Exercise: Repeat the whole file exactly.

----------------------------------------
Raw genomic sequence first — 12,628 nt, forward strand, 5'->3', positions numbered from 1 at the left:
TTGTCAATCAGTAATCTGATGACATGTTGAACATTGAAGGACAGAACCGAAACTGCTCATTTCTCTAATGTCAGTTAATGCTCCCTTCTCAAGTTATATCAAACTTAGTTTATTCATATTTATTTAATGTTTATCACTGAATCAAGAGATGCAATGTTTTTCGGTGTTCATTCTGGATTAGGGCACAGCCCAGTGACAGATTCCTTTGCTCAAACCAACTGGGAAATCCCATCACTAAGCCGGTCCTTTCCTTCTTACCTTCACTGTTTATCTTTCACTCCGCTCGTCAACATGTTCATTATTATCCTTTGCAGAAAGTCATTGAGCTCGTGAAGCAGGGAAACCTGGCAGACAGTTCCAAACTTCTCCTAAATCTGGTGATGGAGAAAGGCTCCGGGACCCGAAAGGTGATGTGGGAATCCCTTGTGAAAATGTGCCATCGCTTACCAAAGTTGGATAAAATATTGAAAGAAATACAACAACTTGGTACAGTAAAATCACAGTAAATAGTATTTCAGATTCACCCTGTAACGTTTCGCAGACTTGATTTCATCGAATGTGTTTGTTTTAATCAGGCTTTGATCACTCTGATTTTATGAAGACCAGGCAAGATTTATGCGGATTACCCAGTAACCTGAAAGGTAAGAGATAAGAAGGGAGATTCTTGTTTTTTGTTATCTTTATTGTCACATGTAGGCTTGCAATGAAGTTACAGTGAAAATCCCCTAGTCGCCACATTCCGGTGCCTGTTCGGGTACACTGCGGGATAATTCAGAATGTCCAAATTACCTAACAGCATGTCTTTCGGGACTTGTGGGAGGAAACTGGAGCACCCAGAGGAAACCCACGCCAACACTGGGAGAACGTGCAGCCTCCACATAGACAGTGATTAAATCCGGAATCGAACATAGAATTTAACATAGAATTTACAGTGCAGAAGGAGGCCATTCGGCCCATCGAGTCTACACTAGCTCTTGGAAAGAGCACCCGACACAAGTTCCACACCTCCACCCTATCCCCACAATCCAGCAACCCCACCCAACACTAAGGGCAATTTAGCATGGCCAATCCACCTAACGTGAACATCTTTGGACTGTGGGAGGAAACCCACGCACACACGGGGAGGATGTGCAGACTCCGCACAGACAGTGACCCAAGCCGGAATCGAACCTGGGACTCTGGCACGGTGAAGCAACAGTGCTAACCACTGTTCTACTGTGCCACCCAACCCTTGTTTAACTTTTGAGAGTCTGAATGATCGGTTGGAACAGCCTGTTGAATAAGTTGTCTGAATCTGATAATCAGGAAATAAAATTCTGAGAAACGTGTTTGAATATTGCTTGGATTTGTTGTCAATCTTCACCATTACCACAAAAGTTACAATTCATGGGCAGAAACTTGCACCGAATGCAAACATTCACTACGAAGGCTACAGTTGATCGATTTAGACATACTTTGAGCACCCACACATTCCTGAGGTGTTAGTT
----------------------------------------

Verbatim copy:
Raw genomic sequence first — 12,628 nt, forward strand, 5'->3', positions numbered from 1 at the left:
TTGTCAATCAGTAATCTGATGACATGTTGAACATTGAAGGACAGAACCGAAACTGCTCATTTCTCTAATGTCAGTTAATGCTCCCTTCTCAAGTTATATCAAACTTAGTTTATTCATATTTATTTAATGTTTATCACTGAATCAAGAGATGCAATGTTTTTCGGTGTTCATTCTGGATTAGGGCACAGCCCAGTGACAGATTCCTTTGCTCAAACCAACTGGGAAATCCCATCACTAAGCCGGTCCTTTCCTTCTTACCTTCACTGTTTATCTTTCACTCCGCTCGTCAACATGTTCATTATTATCCTTTGCAGAAAGTCATTGAGCTCGTGAAGCAGGGAAACCTGGCAGACAGTTCCAAACTTCTCCTAAATCTGGTGATGGAGAAAGGCTCCGGGACCCGAAAGGTGATGTGGGAATCCCTTGTGAAAATGTGCCATCGCTTACCAAAGTTGGATAAAATATTGAAAGAAATACAACAACTTGGTACAGTAAAATCACAGTAAATAGTATTTCAGATTCACCCTGTAACGTTTCGCAGACTTGATTTCATCGAATGTGTTTGTTTTAATCAGGCTTTGATCACTCTGATTTTATGAAGACCAGGCAAGATTTATGCGGATTACCCAGTAACCTGAAAGGTAAGAGATAAGAAGGGAGATTCTTGTTTTTTGTTATCTTTATTGTCACATGTAGGCTTGCAATGAAGTTACAGTGAAAATCCCCTAGTCGCCACATTCCGGTGCCTGTTCGGGTACACTGCGGGATAATTCAGAATGTCCAAATTACCTAACAGCATGTCTTTCGGGACTTGTGGGAGGAAACTGGAGCACCCAGAGGAAACCCACGCCAACACTGGGAGAACGTGCAGCCTCCACATAGACAGTGATTAAATCCGGAATCGAACATAGAATTTAACATAGAATTTACAGTGCAGAAGGAGGCCATTCGGCCCATCGAGTCTACACTAGCTCTTGGAAAGAGCACCCGACACAAGTTCCACACCTCCACCCTATCCCCACAATCCAGCAACCCCACCCAACACTAAGGGCAATTTAGCATGGCCAATCCACCTAACGTGAACATCTTTGGACTGTGGGAGGAAACCCACGCACACACGGGGAGGATGTGCAGACTCCGCACAGACAGTGACCCAAGCCGGAATCGAACCTGGGACTCTGGCACGGTGAAGCAACAGTGCTAACCACTGTTCTACTGTGCCACCCAACCCTTGTTTAACTTTTGAGAGTCTGAATGATCGGTTGGAACAGCCTGTTGAATAAGTTGTCTGAATCTGATAATCAGGAAATAAAATTCTGAGAAACGTGTTTGAATATTGCTTGGATTTGTTGTCAATCTTCACCATTACCACAAAAGTTACAATTCATGGGCAGAAACTTGCACCGAATGCAAACATTCACTACGAAGGCTACAGTTGATCGATTTAGACATACTTTGAGCACCCACACATTCCTGAGGTGTTAGTT